Lighten Up To Lighten Up
Fitness is serious business. Or at least that's what is often portrayed.
Go hard or go home.
No pain no gain.
Train insane or remain the same.
Maybe you've heard a couple of those before.
I'll be the first to admit that I love a good, hard workout that challenges and pushes me.
But what you have to understand about my approach and my mentality toward training is often very different than most.
One of my guiding philosophies is asking myself "How can we have the most fun?" And I truly believe that if we're not having fun, we're not doing something right.
I'm not saying it's wrong. But if there's no fun, you can do better.
Even in the most serious of moments, fun is a choice.
I apply this same mentality to my training. I like pushing myself because it's fun to learn about what my body can do.
I'm not punishing myself for eating an entire box of Cinnamon Toast Crunch (because damn it I'm a grown ass man and can eat the CT Crunch if I want to).
I'm exploring. I'm experimenting. I'm playing.
Movement and play fit together in perfect unison.
And play and fun are both skills and mindsets. It's up to us to choose to have fun.
This is where I see a lot of people struggle, especially in the gym and it breaks my damn heart.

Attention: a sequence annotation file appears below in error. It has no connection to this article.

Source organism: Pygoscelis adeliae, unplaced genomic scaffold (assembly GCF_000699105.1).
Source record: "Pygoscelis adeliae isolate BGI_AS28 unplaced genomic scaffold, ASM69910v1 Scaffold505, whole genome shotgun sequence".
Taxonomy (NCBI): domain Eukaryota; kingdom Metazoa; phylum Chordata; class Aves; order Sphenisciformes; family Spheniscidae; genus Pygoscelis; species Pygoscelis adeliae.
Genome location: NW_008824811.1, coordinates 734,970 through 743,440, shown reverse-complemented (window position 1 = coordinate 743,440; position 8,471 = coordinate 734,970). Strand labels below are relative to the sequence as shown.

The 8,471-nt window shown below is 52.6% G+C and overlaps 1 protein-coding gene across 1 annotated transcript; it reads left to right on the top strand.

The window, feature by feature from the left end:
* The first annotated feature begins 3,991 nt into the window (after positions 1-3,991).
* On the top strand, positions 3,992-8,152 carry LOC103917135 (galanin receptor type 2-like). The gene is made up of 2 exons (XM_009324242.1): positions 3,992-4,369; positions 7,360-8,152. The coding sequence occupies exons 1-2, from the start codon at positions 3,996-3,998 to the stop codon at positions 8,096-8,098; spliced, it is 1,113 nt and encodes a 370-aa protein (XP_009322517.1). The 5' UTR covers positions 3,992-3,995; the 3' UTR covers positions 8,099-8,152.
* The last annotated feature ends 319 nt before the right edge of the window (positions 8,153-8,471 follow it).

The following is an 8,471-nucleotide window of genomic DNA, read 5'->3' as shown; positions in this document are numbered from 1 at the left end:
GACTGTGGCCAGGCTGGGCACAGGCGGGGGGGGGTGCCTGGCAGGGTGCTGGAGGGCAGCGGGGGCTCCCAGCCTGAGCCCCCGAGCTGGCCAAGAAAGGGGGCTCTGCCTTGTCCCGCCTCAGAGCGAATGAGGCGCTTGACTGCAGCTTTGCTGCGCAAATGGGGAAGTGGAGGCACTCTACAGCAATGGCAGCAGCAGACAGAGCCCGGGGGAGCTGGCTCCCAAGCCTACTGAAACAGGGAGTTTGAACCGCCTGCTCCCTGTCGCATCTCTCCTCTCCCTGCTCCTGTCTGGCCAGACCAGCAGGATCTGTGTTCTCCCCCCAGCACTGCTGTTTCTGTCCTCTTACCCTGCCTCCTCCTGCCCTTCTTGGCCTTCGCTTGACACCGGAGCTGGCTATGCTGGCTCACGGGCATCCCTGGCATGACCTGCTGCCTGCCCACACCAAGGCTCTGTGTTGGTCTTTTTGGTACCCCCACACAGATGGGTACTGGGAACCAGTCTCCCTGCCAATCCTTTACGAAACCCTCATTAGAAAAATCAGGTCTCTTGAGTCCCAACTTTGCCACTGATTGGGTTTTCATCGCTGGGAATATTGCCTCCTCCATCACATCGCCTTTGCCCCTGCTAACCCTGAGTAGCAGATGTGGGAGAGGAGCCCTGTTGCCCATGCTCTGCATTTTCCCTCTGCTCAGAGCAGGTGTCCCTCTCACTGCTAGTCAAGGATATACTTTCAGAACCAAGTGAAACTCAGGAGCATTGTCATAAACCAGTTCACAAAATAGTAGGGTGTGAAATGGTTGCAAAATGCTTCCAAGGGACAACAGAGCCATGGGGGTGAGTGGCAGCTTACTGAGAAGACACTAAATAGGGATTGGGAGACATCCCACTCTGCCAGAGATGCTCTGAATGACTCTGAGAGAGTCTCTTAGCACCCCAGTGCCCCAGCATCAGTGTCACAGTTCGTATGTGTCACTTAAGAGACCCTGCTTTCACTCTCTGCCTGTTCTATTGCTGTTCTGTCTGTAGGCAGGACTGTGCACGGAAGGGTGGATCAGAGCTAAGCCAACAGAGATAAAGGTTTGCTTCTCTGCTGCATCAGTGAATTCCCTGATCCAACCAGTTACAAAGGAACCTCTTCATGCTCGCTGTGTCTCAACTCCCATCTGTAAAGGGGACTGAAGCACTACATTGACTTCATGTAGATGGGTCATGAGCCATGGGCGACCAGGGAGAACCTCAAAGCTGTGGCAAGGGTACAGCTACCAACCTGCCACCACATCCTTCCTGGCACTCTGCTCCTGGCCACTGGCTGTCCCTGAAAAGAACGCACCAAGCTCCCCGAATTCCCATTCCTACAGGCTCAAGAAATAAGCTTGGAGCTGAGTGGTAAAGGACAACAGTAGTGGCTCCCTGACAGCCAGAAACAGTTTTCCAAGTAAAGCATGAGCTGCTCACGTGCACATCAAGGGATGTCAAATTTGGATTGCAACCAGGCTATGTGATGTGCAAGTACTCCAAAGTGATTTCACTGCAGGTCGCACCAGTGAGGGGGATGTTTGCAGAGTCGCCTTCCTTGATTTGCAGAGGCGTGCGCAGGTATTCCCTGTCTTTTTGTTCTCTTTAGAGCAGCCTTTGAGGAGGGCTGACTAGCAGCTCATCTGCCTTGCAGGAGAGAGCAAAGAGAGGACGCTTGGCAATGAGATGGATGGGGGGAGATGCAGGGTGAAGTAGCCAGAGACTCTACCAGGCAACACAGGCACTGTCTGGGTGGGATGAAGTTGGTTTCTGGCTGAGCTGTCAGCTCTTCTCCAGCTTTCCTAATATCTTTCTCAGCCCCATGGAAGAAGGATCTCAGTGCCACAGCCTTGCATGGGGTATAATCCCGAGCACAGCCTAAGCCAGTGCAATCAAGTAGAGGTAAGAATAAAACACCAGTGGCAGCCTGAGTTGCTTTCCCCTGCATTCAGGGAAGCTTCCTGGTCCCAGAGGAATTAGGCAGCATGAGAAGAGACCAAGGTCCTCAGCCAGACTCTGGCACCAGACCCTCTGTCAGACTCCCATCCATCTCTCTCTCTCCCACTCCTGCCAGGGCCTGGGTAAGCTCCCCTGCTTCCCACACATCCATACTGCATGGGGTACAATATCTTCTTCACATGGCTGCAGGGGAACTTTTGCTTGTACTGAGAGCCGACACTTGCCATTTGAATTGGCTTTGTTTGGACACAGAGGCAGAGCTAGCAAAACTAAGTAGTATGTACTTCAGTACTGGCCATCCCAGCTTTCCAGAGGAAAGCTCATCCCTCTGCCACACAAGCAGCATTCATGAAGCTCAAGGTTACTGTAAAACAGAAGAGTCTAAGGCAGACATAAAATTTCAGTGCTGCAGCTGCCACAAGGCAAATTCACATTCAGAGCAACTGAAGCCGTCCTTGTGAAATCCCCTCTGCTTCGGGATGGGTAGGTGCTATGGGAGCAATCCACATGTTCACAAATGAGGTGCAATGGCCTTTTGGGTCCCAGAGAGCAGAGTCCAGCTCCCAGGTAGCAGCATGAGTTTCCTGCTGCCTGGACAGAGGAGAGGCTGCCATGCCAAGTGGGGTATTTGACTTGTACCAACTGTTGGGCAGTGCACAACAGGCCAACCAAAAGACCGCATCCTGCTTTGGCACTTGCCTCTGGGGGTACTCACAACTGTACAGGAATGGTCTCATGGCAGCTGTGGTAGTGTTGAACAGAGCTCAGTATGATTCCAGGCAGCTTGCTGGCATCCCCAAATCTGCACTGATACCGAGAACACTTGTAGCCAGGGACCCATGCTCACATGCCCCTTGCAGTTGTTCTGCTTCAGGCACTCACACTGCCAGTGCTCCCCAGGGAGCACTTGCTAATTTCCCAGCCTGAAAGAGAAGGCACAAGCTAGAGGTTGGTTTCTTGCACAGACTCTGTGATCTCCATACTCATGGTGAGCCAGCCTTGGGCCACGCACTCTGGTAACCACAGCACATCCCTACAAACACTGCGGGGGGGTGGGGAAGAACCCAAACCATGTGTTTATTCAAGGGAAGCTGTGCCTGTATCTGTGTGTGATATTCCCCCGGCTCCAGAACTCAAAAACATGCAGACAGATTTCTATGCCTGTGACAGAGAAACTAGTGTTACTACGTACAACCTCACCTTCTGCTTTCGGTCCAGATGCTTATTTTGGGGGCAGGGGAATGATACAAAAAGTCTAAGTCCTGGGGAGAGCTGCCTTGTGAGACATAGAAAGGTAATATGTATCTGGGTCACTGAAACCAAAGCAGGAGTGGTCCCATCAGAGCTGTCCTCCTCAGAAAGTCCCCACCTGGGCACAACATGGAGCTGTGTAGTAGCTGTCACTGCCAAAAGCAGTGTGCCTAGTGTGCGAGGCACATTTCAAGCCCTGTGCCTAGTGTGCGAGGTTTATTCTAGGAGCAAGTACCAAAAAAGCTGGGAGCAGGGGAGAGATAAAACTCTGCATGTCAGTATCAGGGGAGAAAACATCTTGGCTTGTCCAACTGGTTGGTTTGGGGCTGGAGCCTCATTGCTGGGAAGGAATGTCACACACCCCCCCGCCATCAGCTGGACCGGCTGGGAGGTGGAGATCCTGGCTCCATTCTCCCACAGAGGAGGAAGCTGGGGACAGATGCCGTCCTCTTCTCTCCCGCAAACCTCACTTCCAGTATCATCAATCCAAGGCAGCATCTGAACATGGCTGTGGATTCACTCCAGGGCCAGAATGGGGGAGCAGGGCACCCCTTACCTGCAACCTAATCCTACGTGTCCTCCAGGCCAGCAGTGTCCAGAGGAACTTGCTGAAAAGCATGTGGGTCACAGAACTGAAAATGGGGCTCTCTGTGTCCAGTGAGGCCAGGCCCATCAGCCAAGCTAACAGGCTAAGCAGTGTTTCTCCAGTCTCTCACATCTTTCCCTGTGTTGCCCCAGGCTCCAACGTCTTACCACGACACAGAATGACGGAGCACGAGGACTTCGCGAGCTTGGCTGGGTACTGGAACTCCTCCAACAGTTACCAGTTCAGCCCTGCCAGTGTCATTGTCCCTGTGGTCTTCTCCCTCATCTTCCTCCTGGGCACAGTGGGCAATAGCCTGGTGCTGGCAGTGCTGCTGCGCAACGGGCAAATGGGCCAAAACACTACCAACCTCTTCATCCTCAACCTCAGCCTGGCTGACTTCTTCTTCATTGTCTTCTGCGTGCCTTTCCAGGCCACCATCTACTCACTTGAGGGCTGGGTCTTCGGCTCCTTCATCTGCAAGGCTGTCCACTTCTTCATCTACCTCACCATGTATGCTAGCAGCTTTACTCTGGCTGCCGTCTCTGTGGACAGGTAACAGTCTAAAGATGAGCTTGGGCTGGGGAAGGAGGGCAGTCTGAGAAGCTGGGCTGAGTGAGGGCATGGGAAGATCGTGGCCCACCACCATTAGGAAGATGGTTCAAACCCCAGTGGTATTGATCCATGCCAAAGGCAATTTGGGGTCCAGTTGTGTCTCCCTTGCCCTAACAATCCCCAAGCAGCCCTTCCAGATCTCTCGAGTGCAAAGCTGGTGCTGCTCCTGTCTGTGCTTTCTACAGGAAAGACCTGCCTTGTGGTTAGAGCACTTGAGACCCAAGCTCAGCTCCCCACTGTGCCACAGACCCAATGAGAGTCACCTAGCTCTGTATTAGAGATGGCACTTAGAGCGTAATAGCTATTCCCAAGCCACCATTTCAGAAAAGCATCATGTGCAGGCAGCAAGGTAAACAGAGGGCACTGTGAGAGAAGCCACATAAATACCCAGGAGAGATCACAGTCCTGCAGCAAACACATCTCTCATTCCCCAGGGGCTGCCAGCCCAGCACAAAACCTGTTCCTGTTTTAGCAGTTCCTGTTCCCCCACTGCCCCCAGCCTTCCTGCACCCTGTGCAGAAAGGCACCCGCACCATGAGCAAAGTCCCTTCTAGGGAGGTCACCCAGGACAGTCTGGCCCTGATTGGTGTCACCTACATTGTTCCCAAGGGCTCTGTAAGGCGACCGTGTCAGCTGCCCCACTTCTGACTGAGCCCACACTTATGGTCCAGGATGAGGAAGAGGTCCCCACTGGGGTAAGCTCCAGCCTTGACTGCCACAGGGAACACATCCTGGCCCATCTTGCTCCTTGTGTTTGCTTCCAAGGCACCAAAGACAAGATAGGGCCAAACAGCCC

Some people go into their workouts trying to punish their bodies for betraying them.
Betraying you!? Your body loves you and is literally doing everything it can to keep you alive. And that's how you repay it?
What I think we should try is simply lightening up a bit.
What if the next time you entered the gym, saw the workout for the day (either created by you or your coach), and made the decision that you were going to have as much fun as possible?
How do you think that would change things for you?
This isn't to say you can't work hard. Because you should. A little hard work is good for us. But instead of trying to beat yourself down, get curious.
Ask how hard can I really go? How well am I moving my body? How does it feel using this weight instead of that? What is going on inside my body when I'm fighting for that last rep, and my body is saying no no no!?
If we tried that once in a while, I think we'd be pleasantly surprised at how this changes our view of working out, training, and the gym in general.
I think that when we start lightening up in our approach, it'll become much easier to lighten up in our weight. If our body recomposition goals became an opportunity to learn, explore, and play as we try new things, don't you think it would become much easier to stick with it?
Look, I'm not one to shy away from showing up and doing the work. It's my mantra, after all.
But work and play do not have to be mutually exclusive. Find ways to associate hard work and fun. Find ways to have as much fun as possible. A good place to start, find the person in the room who's having the most fun and get to know that person.
You might learn a thing or two.